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WAGGENER, LESLIE (1841–1896). Leslie Waggener, Confederate soldier, professor of English, and university president, was born in Trenton, Todd County, Kentucky, on September 11, 1841, the son of S. T. and Elizabeth (Ross) Waggener. He graduated from Bethel College, Russellville, Kentucky, in 1860 and from Harvard University in 1861. While serving as a private in the Confederate Army he was badly wounded at Shiloh but was saved by his faithful servant, promoted to lieutenant, and again wounded at Chickamauga; he again recovered and took part in the famous Hundred Days' March from Dalton to Atlanta, Georgia, in 1864. At one time he served as adjutant of his regiment and later as assistant adjutant of his brigade. After the war Waggener became principal of the preparatory department of Bethel College, professor of English in the same college in 1870, chairman of the faculty in 1873, and president in 1876. His success was so conspicuous that he was elected professor of English and history in the first faculty of the University of Texas. In this capacity he served from 1883 until 1888, when he was relieved of teaching history. From 1884 until 1894 he was also, by annual faculty election, chairman of the faculty. When the office of president was established, he was elected president ad interim and served for the school year 1895–96. Waggener was a great influence in the development of the University of Texas. The university had two million acres of land and great hopes, but very little actual money. Against all the difficulties of the first years-lack of operating funds, hostilities of church colleges, and wide-spread indifference-the chairman of the faculty was the natural leader, but he was hampered by the fact that his office was annual and, though it conferred responsibility, did not carry authority. Waggener's courage and high standards sustained the university through a difficult period and prepared the way for later development. He married Fannie Pendleton on June 27, 1867; they had seven children. In 1875 Waggener was made LL.D. by Georgetown College, Kentucky, and in 1895 he was elected president of the Texas State Teachers Association. He was a Mason and a Baptist. He died at Manitou Springs, Colorado, on August 19, 1896, and was buried in Austin. Waggener Hall on the University of Texas campus was named in his honor in October 1932.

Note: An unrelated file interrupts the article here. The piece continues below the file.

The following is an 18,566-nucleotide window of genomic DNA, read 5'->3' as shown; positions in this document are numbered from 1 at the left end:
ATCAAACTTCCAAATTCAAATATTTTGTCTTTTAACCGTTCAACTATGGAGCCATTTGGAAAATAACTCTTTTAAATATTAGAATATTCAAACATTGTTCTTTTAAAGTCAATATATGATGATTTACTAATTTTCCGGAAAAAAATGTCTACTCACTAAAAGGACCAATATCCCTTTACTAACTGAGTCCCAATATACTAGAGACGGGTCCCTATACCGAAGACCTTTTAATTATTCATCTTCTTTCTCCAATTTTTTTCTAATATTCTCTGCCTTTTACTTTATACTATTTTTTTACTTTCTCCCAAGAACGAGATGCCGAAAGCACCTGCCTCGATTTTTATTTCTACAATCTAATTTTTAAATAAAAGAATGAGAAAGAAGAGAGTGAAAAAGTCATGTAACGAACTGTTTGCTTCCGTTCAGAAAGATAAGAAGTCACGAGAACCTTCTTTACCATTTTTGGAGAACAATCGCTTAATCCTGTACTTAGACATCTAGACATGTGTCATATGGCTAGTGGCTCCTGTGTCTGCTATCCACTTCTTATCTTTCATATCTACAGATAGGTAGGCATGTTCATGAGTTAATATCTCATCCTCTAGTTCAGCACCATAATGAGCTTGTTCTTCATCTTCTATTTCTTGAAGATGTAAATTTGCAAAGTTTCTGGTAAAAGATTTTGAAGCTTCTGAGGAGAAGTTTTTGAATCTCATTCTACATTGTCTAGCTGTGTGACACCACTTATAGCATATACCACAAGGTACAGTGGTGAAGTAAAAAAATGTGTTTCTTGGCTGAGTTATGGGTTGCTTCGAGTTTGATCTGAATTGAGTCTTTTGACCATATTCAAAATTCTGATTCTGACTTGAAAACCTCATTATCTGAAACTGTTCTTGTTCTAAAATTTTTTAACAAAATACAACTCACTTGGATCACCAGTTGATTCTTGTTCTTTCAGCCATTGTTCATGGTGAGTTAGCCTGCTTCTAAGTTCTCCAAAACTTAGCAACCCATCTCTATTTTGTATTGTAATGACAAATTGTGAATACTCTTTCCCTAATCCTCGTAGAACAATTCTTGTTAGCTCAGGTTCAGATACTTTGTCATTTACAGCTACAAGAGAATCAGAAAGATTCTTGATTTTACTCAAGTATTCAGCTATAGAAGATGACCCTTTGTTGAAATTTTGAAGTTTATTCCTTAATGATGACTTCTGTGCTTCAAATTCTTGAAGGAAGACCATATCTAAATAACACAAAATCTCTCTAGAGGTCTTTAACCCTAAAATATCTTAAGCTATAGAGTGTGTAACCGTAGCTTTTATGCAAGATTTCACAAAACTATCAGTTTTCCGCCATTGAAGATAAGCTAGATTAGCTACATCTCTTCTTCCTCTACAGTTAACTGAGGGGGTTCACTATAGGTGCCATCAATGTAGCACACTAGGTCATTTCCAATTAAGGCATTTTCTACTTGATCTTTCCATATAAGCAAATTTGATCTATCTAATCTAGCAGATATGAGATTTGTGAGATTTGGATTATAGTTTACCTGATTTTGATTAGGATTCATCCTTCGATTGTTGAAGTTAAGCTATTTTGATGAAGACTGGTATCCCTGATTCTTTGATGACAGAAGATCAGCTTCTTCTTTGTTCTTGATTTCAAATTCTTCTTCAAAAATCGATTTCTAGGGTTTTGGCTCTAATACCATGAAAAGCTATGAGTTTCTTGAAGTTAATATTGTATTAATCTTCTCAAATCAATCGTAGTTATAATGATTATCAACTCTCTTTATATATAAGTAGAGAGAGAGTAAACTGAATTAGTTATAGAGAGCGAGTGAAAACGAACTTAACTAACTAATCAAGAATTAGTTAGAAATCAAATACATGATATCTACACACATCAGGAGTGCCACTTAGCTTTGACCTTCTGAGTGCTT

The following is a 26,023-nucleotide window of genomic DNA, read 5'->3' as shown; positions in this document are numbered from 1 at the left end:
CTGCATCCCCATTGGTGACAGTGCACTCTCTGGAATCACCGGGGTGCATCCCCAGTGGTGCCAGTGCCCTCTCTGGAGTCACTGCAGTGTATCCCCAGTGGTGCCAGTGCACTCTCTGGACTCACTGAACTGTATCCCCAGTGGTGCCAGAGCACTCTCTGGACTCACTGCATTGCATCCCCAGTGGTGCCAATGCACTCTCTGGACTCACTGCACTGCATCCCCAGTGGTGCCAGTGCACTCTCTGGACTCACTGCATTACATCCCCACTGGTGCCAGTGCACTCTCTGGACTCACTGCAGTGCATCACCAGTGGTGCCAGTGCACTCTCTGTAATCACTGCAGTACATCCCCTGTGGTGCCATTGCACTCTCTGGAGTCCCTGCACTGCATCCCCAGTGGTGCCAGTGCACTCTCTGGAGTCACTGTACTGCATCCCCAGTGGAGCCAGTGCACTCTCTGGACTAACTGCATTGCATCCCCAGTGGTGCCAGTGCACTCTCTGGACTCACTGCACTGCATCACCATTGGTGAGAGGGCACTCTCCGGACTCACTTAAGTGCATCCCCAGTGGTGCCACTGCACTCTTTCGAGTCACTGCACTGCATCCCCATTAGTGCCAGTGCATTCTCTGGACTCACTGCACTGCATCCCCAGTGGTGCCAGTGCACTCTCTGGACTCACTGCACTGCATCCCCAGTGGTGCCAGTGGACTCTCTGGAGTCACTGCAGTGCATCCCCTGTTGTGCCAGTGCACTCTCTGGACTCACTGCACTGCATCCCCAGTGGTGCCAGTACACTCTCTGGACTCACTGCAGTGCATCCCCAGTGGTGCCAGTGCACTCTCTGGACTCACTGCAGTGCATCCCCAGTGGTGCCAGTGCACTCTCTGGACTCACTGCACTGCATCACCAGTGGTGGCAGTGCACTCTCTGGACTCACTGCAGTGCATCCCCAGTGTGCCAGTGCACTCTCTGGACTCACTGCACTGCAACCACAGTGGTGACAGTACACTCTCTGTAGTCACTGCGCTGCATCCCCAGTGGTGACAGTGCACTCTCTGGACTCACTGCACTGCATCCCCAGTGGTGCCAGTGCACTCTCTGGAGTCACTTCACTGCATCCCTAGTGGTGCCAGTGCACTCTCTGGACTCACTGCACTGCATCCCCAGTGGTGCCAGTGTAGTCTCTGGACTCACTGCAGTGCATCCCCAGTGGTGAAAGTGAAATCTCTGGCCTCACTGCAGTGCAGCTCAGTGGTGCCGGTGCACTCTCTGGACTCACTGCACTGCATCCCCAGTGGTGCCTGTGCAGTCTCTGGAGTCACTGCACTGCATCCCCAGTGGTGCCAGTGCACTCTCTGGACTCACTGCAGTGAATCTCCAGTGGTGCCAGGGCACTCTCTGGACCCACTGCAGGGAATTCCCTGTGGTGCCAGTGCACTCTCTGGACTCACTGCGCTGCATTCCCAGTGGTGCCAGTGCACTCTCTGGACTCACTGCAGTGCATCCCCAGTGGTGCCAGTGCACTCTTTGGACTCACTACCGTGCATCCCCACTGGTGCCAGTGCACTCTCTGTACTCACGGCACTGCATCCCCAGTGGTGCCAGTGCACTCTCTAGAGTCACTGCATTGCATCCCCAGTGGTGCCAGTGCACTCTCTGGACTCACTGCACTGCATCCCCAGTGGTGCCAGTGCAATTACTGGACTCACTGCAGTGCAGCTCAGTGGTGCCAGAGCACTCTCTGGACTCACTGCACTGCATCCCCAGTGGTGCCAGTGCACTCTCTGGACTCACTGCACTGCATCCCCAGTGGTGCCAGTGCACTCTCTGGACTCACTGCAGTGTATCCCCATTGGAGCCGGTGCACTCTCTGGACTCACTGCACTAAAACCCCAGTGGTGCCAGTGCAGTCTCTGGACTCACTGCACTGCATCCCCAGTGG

BIBLIOGRAPHY:Austin Daily Statesman, October 25, 1896. Daily Texan, April 15, 1932. Lewis E. Daniell, Personnel of the Texas State Government, with Sketches of Representative Men of Texas (Austin: City Printing, 1887; 3d ed., San Antonio: Maverick, 1892). Carl John Eckhardt, One Hundred Faithful to the University of Texas at Austin (197–?). Vertical Files, Dolph Briscoe Center for American History, University of Texas at Austin.
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